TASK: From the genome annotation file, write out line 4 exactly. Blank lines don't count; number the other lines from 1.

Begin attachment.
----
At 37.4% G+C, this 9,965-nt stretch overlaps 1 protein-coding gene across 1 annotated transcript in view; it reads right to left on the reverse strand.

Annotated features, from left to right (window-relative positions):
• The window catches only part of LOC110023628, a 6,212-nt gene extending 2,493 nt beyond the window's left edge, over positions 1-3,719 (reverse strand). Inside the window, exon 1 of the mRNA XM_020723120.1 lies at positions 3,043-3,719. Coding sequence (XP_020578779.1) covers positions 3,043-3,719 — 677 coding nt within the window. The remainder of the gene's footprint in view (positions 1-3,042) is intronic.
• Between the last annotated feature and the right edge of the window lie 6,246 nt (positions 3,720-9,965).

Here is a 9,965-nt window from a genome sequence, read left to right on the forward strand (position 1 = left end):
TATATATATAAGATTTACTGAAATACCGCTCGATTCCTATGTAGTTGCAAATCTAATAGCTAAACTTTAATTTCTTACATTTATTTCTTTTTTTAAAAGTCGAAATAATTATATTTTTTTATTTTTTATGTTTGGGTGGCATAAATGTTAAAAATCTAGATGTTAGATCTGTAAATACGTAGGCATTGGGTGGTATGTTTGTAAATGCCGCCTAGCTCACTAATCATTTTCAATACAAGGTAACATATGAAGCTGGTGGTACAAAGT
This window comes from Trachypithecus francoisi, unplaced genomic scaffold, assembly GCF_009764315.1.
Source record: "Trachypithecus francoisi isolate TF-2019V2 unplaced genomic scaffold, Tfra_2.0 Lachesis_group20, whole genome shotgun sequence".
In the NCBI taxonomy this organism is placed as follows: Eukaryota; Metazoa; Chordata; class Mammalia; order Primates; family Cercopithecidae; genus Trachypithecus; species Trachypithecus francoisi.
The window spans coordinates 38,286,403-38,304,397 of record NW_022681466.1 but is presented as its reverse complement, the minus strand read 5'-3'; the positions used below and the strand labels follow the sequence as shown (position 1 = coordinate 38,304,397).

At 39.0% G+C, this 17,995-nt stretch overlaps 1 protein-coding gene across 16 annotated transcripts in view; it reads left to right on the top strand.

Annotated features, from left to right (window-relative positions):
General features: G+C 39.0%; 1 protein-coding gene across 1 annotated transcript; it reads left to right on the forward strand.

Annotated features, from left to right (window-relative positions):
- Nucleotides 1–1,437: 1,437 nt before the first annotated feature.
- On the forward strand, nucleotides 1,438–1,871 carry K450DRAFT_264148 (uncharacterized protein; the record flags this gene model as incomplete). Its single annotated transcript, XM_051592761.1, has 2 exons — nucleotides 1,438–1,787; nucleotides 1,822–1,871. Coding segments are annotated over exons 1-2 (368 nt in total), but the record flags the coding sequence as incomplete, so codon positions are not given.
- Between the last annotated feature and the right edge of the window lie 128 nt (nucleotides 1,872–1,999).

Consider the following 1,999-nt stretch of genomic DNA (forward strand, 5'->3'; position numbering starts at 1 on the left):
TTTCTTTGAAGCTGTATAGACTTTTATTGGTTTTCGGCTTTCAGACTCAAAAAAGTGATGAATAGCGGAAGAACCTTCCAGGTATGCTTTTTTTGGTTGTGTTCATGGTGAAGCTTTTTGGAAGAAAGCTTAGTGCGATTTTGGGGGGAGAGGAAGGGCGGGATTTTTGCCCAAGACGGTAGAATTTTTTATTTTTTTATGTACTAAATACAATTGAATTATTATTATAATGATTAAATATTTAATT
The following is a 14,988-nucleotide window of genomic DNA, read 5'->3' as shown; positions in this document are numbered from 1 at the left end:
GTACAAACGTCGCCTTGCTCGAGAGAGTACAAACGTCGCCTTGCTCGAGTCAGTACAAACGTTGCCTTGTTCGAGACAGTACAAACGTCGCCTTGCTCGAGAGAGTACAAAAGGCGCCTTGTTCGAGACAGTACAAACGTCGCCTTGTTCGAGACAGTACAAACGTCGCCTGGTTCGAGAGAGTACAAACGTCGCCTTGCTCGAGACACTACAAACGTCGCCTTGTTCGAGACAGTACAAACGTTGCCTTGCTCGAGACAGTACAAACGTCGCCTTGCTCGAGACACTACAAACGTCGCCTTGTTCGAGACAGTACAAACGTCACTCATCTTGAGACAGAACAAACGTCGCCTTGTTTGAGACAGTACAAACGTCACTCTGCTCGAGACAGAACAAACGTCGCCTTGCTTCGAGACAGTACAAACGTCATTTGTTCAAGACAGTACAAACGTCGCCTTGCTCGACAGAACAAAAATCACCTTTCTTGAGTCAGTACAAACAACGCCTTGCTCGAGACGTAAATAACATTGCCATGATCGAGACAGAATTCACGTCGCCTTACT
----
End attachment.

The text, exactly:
• Between the last annotated feature and the right edge of the window lie 6,246 nt (positions 3,720-9,965).